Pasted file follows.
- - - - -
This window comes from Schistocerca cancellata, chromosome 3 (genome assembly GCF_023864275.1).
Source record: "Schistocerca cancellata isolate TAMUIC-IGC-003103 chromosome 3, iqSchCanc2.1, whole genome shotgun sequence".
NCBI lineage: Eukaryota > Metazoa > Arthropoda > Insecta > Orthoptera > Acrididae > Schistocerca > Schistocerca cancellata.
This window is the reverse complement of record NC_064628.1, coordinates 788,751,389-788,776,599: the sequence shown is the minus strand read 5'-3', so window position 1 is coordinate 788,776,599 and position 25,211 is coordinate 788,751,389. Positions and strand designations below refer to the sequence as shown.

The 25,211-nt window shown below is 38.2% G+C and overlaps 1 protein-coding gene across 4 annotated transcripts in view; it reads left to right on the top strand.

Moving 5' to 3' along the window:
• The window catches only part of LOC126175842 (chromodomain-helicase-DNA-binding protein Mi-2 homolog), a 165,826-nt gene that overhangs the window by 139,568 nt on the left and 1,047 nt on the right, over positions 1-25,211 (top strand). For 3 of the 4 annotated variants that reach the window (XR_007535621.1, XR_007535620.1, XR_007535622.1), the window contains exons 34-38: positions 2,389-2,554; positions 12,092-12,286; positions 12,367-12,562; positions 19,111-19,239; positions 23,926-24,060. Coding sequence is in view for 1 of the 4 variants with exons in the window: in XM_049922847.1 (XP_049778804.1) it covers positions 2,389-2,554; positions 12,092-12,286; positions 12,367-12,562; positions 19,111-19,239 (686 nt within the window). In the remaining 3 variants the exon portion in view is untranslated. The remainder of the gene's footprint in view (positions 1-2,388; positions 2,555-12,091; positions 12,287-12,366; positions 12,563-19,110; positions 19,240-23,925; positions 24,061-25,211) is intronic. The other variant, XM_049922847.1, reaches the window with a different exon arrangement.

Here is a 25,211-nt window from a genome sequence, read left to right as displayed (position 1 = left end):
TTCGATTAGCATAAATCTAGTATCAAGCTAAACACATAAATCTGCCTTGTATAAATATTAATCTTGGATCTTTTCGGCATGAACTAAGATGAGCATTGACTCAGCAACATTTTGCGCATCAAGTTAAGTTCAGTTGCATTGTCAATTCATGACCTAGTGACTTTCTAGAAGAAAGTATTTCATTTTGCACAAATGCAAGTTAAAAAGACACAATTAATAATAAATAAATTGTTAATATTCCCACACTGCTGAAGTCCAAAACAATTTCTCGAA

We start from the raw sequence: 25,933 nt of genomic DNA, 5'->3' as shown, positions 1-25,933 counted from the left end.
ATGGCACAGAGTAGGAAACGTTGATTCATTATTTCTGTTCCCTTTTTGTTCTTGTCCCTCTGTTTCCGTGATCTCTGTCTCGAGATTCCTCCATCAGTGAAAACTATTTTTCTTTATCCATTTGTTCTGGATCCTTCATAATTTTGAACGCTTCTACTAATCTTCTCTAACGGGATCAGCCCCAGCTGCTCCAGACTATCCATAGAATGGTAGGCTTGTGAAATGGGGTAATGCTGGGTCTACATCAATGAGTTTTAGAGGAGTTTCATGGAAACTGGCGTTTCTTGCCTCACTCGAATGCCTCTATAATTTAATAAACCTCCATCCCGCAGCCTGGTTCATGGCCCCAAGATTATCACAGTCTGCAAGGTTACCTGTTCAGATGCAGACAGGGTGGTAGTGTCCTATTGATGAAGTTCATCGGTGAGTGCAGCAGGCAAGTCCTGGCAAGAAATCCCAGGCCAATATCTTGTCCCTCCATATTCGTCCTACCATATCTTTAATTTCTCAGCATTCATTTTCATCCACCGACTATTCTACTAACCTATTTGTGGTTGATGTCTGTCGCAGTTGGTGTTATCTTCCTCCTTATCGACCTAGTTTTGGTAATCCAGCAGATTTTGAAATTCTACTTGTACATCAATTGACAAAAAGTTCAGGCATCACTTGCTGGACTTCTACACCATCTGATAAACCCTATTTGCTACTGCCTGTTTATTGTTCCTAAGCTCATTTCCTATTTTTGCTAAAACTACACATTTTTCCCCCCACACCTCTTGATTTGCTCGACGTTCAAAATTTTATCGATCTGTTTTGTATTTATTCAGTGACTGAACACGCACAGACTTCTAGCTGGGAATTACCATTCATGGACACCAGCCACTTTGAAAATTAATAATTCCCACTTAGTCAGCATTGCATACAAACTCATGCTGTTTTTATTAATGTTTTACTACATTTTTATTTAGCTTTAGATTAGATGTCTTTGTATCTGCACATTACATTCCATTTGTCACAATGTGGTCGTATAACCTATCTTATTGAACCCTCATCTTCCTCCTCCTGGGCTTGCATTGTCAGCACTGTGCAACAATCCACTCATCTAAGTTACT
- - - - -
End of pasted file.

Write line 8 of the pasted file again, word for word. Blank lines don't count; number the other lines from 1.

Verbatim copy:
Here is a 25,211-nt window from a genome sequence, read left to right as displayed (position 1 = left end):